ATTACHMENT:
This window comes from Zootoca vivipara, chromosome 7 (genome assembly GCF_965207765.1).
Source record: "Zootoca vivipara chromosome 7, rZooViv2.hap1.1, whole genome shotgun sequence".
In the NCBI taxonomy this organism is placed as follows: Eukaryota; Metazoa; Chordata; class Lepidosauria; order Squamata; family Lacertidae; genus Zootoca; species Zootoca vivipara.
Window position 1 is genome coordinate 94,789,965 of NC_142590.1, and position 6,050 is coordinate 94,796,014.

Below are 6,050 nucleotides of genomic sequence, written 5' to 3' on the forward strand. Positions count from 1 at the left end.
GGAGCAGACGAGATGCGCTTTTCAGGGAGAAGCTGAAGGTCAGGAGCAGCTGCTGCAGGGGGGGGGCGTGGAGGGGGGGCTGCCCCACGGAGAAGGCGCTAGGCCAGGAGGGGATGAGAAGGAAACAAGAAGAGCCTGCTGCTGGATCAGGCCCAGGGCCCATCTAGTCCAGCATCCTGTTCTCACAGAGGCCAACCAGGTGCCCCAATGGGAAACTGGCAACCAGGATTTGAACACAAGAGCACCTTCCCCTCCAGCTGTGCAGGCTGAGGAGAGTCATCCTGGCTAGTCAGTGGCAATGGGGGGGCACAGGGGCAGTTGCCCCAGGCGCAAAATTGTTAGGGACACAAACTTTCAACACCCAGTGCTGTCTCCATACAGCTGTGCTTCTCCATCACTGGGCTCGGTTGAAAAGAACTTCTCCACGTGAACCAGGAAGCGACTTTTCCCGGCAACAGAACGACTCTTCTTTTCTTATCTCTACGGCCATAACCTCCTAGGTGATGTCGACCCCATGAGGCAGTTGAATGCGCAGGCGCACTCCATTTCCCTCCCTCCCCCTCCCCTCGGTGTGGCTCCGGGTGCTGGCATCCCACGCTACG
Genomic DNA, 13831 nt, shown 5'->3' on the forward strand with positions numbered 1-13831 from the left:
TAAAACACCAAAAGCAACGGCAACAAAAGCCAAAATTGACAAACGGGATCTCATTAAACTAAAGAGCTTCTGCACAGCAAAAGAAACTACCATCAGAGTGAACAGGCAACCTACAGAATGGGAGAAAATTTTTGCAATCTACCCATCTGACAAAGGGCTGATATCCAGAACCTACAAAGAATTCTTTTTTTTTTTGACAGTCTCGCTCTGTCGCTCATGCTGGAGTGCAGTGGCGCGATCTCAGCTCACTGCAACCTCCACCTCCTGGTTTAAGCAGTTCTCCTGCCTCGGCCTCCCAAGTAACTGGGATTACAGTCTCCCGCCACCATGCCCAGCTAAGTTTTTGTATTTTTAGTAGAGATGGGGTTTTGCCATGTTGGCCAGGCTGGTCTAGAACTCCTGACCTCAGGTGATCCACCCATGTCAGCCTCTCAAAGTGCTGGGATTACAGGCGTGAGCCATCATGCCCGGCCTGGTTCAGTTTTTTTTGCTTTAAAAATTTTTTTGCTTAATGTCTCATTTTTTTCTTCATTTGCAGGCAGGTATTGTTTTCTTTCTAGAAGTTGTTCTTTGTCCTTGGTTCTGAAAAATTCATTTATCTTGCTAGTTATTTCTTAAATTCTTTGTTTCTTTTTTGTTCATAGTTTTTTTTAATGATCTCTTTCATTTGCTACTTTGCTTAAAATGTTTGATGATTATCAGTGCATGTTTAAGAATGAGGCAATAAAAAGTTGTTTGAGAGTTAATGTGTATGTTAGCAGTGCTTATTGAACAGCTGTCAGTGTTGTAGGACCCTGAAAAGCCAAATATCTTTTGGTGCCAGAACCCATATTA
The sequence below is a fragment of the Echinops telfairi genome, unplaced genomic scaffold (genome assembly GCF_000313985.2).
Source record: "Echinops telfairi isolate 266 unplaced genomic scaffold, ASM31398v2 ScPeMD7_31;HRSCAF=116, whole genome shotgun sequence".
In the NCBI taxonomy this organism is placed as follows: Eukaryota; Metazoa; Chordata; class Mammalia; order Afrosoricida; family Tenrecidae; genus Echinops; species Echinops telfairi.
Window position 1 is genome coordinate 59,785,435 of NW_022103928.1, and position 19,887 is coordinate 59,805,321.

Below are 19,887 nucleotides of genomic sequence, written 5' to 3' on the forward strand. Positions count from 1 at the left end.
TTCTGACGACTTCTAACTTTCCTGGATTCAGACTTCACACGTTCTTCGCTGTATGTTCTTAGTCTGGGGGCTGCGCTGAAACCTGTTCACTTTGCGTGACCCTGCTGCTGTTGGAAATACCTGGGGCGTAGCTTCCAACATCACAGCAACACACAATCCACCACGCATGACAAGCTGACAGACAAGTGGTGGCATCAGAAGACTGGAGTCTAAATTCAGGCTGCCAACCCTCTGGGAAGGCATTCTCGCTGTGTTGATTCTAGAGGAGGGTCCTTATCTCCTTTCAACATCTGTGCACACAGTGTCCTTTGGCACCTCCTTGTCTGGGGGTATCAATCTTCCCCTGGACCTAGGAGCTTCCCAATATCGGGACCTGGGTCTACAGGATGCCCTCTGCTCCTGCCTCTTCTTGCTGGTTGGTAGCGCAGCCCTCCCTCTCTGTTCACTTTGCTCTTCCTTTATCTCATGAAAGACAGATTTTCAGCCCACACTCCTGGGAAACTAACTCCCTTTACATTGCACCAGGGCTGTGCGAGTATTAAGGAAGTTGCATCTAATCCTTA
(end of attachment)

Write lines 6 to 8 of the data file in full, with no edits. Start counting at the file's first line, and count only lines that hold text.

GGAGCAGACGAGATGCGCTTTTCAGGGAGAAGCTGAAGGTCAGGAGCAGCTGCTGCAGGGGGGGGGCGTGGAGGGGGGGCTGCCCCACGGAGAAGGCGCTAGGCCAGGAGGGGATGAGAAGGAAACAAGAAGAGCCTGCTGCTGGATCAGGCCCAGGGCCCATCTAGTCCAGCATCCTGTTCTCACAGAGGCCAACCAGGTGCCCCAATGGGAAACTGGCAACCAGGATTTGAACACAAGAGCACCTTCCCCTCCAGCTGTGCAGGCTGAGGAGAGTCATCCTGGCTAGTCAGTGGCAATGGGGGGGCACAGGGGCAGTTGCCCCAGGCGCAAAATTGTTAGGGACACAAACTTTCAACACCCAGTGCTGTCTCCATACAGCTGTGCTTCTCCATCACTGGGCTCGGTTGAAAAGAACTTCTCCACGTGAACCAGGAAGCGACTTTTCCCGGCAACAGAACGACTCTTCTTTTCTTATCTCTACGGCCATAACCTCCTAGGTGATGTCGACCCCATGAGGCAGTTGAATGCGCAGGCGCACTCCATTTCCCTCCCTCCCCCTCCCCTCGGTGTGGCTCCGGGTGCTGGCATCCCACGCTACG
Genomic DNA, 13831 nt, shown 5'->3' on the forward strand with positions numbered 1-13831 from the left:
TAAAACACCAAAAGCAACGGCAACAAAAGCCAAAATTGACAAACGGGATCTCATTAAACTAAAGAGCTTCTGCACAGCAAAAGAAACTACCATCAGAGTGAACAGGCAACCTACAGAATGGGAGAAAATTTTTGCAATCTACCCATCTGACAAAGGGCTGATATCCAGAACCTACAAAGAATTCTTTTTTTTTTTGACAGTCTCGCTCTGTCGCTCATGCTGGAGTGCAGTGGCGCGATCTCAGCTCACTGCAACCTCCACCTCCTGGTTTAAGCAGTTCTCCTGCCTCGGCCTCCCAAGTAACTGGGATTACAGTCTCCCGCCACCATGCCCAGCTAAGTTTTTGTATTTTTAGTAGAGATGGGGTTTTGCCATGTTGGCCAGGCTGGTCTAGAACTCCTGACCTCAGGTGATCCACCCATGTCAGCCTCTCAAAGTGCTGGGATTACAGGCGTGAGCCATCATGCCCGGCCTGGTTCAGTTTTTTTTGCTTTAAAAATTTTTTTGCTTAATGTCTCATTTTTTTCTTCATTTGCAGGCAGGTATTGTTTTCTTTCTAGAAGTTGTTCTTTGTCCTTGGTTCTGAAAAATTCATTTATCTTGCTAGTTATTTCTTAAATTCTTTGTTTCTTTTTTGTTCATAGTTTTTTTTAATGATCTCTTTCATTTGCTACTTTGCTTAAAATGTTTGATGATTATCAGTGCATGTTTAAGAATGAGGCAATAAAAAGTTGTTTGAGAGTTAATGTGTATGTTAGCAGTGCTTATTGAACAGCTGTCAGTGTTGTAGGACCCTGAAAAGCCAAATATCTTTTGGTGCCAGAACCCATATTA